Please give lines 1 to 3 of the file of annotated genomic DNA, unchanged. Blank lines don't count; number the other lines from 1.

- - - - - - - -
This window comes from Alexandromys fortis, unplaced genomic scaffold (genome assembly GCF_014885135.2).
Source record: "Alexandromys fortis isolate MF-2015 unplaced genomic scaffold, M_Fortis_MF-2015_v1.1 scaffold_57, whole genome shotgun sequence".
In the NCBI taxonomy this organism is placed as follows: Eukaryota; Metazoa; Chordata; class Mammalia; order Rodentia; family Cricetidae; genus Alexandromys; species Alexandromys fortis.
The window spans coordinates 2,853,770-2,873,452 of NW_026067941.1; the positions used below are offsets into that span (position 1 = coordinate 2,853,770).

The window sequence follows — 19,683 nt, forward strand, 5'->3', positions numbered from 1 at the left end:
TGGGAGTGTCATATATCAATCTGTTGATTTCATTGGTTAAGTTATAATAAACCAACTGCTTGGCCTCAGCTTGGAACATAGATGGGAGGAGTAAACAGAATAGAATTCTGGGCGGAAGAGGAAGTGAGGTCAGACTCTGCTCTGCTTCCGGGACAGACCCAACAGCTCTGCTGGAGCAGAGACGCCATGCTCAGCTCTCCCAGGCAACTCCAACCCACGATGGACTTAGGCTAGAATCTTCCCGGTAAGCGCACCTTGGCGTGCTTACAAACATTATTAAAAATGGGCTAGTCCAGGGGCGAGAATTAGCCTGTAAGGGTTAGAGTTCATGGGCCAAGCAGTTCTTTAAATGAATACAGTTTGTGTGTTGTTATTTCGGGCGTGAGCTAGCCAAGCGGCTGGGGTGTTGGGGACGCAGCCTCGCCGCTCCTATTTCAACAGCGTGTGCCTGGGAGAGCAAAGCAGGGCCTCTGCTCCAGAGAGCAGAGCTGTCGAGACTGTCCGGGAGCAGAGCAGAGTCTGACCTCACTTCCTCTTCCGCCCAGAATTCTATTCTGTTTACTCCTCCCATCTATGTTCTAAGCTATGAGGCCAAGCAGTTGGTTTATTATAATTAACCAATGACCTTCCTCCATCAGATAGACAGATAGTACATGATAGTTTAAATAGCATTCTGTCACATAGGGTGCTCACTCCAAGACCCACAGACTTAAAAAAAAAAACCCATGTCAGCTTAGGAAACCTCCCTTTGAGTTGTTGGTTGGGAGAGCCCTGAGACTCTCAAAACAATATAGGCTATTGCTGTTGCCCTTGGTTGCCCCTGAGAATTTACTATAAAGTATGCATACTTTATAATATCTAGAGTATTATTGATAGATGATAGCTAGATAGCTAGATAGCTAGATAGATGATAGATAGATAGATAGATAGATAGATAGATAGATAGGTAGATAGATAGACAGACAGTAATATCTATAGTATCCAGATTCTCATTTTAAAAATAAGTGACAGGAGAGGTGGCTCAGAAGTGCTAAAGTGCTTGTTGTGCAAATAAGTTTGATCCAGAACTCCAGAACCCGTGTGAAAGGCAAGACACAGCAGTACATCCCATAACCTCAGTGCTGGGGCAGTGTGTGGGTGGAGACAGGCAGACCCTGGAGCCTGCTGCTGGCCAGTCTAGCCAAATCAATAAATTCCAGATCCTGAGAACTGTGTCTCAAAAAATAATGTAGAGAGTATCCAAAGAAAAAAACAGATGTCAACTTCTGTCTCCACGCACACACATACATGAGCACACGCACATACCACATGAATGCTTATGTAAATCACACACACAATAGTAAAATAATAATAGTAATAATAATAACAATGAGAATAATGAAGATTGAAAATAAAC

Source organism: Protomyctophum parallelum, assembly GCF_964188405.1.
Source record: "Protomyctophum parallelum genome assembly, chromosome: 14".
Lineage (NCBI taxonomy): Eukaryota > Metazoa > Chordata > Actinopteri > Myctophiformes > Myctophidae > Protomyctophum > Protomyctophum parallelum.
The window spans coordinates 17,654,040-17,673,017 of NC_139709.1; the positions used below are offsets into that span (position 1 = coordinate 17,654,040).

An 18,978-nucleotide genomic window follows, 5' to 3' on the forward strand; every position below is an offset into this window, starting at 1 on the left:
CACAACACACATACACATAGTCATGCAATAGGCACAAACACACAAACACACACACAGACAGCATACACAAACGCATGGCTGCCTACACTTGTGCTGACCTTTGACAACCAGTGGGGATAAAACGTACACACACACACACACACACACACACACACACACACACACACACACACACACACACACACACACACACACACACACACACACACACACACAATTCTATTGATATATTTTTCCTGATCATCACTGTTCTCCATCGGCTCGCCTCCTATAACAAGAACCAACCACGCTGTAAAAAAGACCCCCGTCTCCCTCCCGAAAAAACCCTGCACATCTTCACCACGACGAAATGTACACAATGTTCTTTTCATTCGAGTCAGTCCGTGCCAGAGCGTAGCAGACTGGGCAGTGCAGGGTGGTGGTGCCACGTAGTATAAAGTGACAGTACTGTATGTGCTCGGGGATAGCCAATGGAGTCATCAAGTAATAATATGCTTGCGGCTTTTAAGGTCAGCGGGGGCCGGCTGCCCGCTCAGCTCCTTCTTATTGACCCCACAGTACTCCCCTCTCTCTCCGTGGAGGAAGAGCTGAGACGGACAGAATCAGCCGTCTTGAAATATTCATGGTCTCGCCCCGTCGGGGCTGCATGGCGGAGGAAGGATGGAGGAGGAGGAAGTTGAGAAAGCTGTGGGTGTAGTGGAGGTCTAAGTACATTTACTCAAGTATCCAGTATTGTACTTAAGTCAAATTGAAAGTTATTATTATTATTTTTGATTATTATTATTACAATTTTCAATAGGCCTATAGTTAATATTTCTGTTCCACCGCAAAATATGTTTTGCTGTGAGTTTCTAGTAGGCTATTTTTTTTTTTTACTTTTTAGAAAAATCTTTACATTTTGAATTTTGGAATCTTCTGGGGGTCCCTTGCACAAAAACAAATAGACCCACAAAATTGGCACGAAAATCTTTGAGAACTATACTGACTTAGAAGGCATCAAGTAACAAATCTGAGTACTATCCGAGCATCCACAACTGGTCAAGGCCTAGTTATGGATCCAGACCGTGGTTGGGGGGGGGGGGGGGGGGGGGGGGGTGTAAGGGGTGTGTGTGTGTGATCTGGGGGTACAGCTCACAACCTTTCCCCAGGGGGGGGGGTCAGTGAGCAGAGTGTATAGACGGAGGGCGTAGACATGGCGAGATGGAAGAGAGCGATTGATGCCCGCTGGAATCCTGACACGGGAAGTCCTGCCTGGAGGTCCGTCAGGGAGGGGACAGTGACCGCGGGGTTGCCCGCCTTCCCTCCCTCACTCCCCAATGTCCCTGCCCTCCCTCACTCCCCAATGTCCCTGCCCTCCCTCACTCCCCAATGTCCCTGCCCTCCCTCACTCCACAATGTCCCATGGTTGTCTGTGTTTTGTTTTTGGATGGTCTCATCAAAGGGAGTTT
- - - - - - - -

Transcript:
This window comes from Alexandromys fortis, unplaced genomic scaffold (genome assembly GCF_014885135.2).
Source record: "Alexandromys fortis isolate MF-2015 unplaced genomic scaffold, M_Fortis_MF-2015_v1.1 scaffold_57, whole genome shotgun sequence".
In the NCBI taxonomy this organism is placed as follows: Eukaryota; Metazoa; Chordata; class Mammalia; order Rodentia; family Cricetidae; genus Alexandromys; species Alexandromys fortis.